In a Nutshell
The X-Men help Arkon free his world from the Badoon.
Writer: Chris Claremont
Artist: Brent Anderson
Inker: Bob McLeod
Letterer: Tom Orzechowski
Colorist: Glynis Wein
Editor: Louise Jones
Editor-in-Chief: Jim Shooter
The Fantastic Four respond to a police call regarding a woman with a laser gun. They arrive on scene and discover the woman is a Shi'ar agent, battling a group of invisible Badoon troops on her way to seek Professor Xavier's help. The Badoon kill her and capture Mr. Fantastic, Thing and Human Torch, leaving Invisible Girl to seek out Professor X. At the X-Mansion, Storm awakens from her latest recurring dream of fighting alongside Arkon as Invisible Girl arrives with her son. She informs the X-Men of the situation, and her information combined with Storm's dreams is enough to convince the X-Men to return to Arkon's world and help free the Fantastic Four. When they arrive on Arkon's planet, they are greeted by Sashia, apprentice to Arkon's Grand Vizier, who explains that she sent the dreams to Storm in the hope they would bring the X-Men to help free their world of its conquest by the Badoon. Though heavily outnumbered, Cyclops devises a plan which sends Storm and Invisible Girl to infiltrate the citadel to rescue the FF while Nightcrawler, Wolverine and Sashia attempt to destroy the Badoon stargate to prevent reinforcements from arriving, with Cyclops, Colossus and Sprite hanging back as reinforcements.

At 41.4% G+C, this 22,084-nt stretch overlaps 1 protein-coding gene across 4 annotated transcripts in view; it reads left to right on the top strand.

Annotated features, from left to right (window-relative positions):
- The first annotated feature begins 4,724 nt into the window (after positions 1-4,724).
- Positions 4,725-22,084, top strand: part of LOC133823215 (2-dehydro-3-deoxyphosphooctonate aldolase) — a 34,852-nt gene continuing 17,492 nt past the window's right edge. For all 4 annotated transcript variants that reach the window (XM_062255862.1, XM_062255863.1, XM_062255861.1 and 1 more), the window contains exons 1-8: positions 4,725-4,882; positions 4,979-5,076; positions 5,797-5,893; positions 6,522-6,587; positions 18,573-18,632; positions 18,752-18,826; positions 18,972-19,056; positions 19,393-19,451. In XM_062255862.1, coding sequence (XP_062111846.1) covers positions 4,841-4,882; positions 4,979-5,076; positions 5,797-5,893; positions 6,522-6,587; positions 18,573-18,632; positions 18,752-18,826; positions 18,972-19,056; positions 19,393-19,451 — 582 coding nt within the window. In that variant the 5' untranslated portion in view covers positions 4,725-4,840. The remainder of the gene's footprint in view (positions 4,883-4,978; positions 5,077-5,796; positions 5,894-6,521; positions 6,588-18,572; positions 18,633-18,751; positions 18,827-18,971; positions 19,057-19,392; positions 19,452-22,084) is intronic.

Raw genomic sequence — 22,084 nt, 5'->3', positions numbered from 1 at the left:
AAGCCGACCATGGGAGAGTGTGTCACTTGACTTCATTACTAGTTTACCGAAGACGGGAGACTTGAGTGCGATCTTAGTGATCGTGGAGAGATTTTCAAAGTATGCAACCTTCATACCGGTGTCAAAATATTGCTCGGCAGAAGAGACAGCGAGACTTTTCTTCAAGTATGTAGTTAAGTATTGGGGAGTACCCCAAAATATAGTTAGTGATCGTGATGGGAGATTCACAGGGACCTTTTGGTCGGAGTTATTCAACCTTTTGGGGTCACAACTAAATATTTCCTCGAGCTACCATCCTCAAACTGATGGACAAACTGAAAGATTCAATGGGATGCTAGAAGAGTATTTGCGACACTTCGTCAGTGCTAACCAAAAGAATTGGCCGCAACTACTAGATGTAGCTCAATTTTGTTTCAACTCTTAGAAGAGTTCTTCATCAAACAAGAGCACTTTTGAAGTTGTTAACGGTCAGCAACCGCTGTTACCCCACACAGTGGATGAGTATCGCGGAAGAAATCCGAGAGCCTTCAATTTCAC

Unfortunately, Invisible Girl breaks cover when she hears her husband being tortured, causing the reserve X-Men to spring into action. Meanwhile, Nightcrawler, recognizing the design of the stargate from the X-Men's time with the Shi'ar, manages to destroy it, signaling Arkon's warriors to attack the Badoon. At the Citadel, the X-Men manage to free the rest of the Fantastic Four, as well as Arkon, and the Badoon leader activates the base's self-destruct mechanism. As Colossus and Thing work to prevent the detonator from firing, Mr. Fantastic locates its power sources and uses the combined powers of Invisible Girl and Cyclops to destroy it. With Arkon freed and the Badoon defeated, a feast is held in the X-Men's honor. However, Storm and Arkon must once again deny their passion for one another, as neither is willing to give up their responsibilities for the other.
Firsts and Other Notables
The Fantastic Four guest star in this issue, appearing between issues #235 and #236 of their title, with the male members of the team captured by the Badoon in the early goings, allowing Invisible Girl to spend the bulk of the issue fighting alongside the X-Men. I'm not aware of any reaction from John Byrne to Claremont's use of the FF in this issue akin to the Doombot retcon sparked by the Arcade/Doom story in issues #145-147. So presumably Claremont either cleared their use through the proper editorial channels, was asked directly to include them, or Byrne was satisfied with Claremont's portrayal of the characters (of course, it's possible Byrne may have pitched a fit over this issue and I'm just unaware of it).
Arkon, whose world the X-Men helped save in their third annual, returns, and picks up where he left off with Storm.
The villains of the story are the Badoon, a reptilian race of alien warriors. They first appeared as Silver Surfer villains back in the 60s, but are primarily known as the antagonists of the futuristic Guardians of the Galaxy, a group of humans and aliens fighting against the Badoon in the 30th Century, after the Badoon have conquered Earth and most of the solar system.